Read this on galpod.com.
The school year has begun in our household, which I thought would give me more time for a post but no such luck. I started writing this one thinking it would be quick, but it led me into the internet rabbit hole, as many of these tend to do. Someone with a more dramatic flare might have made a poem out of this, and I did try, but I come up with nothing but cliches, so I'm leaving it as is.
I noticed that the words live, love, and leave all have the same consonants. In Hebrew (and Arabic), that usually means they come from the same root, which I thought might be interesting. So I looked it up like a good scientist.
The words live and leave do indeed come from the same root, *leip- which means to stick or adhere to something. I get how "live" came out of that, but not how it became the complete opposite in leave. The early meaning came from the concept of leaving the Earth behind. I couldn't find a good explanation, but I think it's fascinating and super confusing.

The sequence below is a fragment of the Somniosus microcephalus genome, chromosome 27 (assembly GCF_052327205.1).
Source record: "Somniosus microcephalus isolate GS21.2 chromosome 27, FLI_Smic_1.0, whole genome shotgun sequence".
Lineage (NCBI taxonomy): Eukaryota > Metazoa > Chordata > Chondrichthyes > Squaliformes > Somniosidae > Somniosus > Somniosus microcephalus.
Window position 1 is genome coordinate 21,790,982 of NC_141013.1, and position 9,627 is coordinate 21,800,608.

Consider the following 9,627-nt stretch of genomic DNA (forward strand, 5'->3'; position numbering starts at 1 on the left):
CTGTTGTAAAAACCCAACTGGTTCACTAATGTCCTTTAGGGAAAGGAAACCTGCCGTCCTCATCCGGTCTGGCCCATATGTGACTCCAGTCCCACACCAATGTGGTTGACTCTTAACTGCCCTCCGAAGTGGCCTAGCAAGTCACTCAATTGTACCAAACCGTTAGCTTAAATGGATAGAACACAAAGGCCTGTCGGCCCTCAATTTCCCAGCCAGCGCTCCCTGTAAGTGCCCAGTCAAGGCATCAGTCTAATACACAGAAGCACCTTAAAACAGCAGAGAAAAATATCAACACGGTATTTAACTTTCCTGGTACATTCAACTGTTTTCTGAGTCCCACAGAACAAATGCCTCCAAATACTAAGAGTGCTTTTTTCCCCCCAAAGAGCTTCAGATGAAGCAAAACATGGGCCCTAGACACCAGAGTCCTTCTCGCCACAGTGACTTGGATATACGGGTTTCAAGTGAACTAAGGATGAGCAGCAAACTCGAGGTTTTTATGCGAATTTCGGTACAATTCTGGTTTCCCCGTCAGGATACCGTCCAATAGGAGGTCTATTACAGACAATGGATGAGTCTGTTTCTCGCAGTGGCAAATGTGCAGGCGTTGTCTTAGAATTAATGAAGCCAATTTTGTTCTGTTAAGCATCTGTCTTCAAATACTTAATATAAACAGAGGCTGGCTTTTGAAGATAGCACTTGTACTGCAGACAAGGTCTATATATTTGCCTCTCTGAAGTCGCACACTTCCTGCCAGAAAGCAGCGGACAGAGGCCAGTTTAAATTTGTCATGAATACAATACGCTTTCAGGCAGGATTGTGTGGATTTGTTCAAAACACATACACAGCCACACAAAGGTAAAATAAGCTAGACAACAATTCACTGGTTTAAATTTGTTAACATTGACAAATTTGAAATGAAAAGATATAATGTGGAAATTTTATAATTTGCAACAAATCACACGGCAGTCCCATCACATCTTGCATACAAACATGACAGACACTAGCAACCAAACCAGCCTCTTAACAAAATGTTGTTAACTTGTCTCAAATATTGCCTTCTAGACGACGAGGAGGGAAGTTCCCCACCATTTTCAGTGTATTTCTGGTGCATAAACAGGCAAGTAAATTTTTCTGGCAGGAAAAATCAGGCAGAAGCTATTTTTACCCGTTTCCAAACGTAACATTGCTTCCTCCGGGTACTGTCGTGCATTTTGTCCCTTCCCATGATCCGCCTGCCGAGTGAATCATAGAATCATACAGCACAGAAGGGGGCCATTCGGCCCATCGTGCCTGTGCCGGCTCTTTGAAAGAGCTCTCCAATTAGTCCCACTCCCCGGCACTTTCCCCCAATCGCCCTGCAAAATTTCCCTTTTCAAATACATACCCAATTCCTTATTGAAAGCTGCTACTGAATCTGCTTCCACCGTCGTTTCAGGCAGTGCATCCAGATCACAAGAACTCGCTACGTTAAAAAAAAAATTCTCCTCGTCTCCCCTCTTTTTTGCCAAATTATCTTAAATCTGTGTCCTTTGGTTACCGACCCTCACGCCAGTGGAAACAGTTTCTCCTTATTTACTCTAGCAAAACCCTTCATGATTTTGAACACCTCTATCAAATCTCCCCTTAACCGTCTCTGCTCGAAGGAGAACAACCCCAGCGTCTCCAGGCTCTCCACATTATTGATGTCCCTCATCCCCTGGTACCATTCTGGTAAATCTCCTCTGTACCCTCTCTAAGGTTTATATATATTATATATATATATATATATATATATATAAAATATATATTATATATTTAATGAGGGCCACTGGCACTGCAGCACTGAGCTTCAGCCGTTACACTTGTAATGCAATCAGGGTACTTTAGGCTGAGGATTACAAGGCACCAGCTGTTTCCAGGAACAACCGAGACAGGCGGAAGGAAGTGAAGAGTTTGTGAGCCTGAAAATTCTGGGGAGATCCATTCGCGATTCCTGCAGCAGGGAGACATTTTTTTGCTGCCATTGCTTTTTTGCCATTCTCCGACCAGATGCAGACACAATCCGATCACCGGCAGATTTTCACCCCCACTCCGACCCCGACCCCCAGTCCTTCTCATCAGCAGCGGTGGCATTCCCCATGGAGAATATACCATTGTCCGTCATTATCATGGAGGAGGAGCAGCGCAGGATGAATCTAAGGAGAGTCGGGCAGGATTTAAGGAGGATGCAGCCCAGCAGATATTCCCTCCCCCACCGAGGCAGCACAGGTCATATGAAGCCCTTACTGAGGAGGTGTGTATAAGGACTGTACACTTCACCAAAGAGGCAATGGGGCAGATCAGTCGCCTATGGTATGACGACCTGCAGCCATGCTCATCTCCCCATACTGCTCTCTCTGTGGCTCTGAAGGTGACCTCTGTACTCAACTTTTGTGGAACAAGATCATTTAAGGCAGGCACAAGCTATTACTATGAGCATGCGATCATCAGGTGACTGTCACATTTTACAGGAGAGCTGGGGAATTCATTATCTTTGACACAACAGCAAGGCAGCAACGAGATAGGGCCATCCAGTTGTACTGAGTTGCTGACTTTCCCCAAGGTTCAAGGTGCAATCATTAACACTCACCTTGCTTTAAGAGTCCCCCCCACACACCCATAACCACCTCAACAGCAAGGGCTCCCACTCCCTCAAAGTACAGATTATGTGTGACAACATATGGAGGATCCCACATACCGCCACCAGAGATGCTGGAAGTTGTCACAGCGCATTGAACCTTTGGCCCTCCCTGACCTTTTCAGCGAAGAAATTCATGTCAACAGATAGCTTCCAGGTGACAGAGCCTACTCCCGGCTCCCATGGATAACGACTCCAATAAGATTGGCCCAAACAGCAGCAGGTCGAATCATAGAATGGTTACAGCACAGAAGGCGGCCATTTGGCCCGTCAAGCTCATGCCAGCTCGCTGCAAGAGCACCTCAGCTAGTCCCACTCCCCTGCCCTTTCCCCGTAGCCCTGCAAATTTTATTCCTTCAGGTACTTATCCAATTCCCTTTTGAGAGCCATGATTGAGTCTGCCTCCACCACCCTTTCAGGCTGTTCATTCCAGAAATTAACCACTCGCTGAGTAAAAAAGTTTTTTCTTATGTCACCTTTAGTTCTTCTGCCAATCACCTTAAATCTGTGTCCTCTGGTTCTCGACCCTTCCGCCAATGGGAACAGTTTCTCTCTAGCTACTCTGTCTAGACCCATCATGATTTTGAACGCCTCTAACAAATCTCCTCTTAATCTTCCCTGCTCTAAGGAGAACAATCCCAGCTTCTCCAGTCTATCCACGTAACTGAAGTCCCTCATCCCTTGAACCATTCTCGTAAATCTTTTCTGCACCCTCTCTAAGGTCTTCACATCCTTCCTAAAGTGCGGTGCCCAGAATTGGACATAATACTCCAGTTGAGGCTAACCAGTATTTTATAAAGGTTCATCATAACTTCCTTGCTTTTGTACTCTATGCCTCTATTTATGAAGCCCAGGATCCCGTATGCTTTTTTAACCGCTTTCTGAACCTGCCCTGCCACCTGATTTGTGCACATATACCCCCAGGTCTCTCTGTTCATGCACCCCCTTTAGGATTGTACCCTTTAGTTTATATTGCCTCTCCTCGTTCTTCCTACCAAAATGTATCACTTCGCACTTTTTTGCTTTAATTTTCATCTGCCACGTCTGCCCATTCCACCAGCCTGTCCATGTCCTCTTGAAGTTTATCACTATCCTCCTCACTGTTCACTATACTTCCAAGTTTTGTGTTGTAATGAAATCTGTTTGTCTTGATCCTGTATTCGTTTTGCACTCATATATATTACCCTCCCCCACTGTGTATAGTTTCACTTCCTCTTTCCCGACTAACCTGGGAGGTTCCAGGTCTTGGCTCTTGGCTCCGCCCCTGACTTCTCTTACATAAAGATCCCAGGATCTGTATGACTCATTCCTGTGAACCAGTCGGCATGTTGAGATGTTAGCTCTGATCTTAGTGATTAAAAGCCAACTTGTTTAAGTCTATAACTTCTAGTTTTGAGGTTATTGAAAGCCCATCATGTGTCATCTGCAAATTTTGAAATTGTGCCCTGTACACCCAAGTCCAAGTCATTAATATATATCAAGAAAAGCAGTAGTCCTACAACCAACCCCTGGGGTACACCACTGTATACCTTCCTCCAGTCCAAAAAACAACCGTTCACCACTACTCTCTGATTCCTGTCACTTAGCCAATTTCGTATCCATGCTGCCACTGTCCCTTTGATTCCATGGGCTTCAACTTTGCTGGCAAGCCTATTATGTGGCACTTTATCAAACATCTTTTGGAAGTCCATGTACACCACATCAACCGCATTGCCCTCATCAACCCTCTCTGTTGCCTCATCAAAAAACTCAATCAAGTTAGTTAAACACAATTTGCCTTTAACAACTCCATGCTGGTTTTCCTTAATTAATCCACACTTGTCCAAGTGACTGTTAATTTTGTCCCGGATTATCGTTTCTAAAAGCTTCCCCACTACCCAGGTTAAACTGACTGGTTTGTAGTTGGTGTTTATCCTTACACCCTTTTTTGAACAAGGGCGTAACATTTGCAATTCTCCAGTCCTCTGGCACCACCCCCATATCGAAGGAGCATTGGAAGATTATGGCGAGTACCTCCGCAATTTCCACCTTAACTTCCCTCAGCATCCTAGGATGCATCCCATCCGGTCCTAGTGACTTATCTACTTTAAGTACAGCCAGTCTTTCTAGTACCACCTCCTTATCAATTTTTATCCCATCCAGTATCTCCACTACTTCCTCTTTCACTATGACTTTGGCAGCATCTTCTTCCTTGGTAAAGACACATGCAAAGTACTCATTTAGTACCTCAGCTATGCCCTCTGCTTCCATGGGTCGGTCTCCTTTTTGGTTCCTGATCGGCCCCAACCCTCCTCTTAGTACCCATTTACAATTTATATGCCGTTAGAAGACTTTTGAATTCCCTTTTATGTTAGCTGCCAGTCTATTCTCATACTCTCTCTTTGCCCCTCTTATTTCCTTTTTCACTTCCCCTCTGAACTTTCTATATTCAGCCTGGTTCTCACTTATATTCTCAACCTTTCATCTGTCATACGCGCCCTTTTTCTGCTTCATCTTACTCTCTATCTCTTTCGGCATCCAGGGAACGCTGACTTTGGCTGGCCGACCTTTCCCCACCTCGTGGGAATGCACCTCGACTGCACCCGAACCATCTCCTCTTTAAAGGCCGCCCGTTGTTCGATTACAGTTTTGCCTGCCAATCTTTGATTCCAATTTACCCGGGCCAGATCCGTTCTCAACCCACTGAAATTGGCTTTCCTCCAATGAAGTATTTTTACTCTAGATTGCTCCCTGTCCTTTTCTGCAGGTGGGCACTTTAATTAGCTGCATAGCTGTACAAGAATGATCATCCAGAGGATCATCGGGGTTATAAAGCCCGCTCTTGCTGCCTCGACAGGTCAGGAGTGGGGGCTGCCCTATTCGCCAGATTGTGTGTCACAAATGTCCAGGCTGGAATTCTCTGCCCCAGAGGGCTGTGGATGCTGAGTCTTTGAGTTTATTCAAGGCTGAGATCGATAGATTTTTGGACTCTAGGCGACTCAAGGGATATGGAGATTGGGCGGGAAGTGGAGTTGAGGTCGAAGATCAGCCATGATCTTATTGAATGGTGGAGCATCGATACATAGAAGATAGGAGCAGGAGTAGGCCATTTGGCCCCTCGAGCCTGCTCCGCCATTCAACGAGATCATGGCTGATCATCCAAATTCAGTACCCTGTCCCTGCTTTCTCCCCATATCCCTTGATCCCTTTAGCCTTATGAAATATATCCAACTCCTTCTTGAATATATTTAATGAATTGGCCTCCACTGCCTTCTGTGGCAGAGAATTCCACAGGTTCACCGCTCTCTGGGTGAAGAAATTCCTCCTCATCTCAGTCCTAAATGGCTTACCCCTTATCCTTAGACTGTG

The word love, on the other hand, comes from an adjacent root, *leubh-. The same root gave rise to the noun leave (as in permission). Perhaps because you need someone's permission to love them? Maybe people in the "good old days" weren't as patriarchal as we'd like them to be.
So, the three words are interconnected in a rather profound way. I wonder whether ancient people also knew that if you want to live, you have to love. And if you love someone, you have to let them leave. I assume they did.
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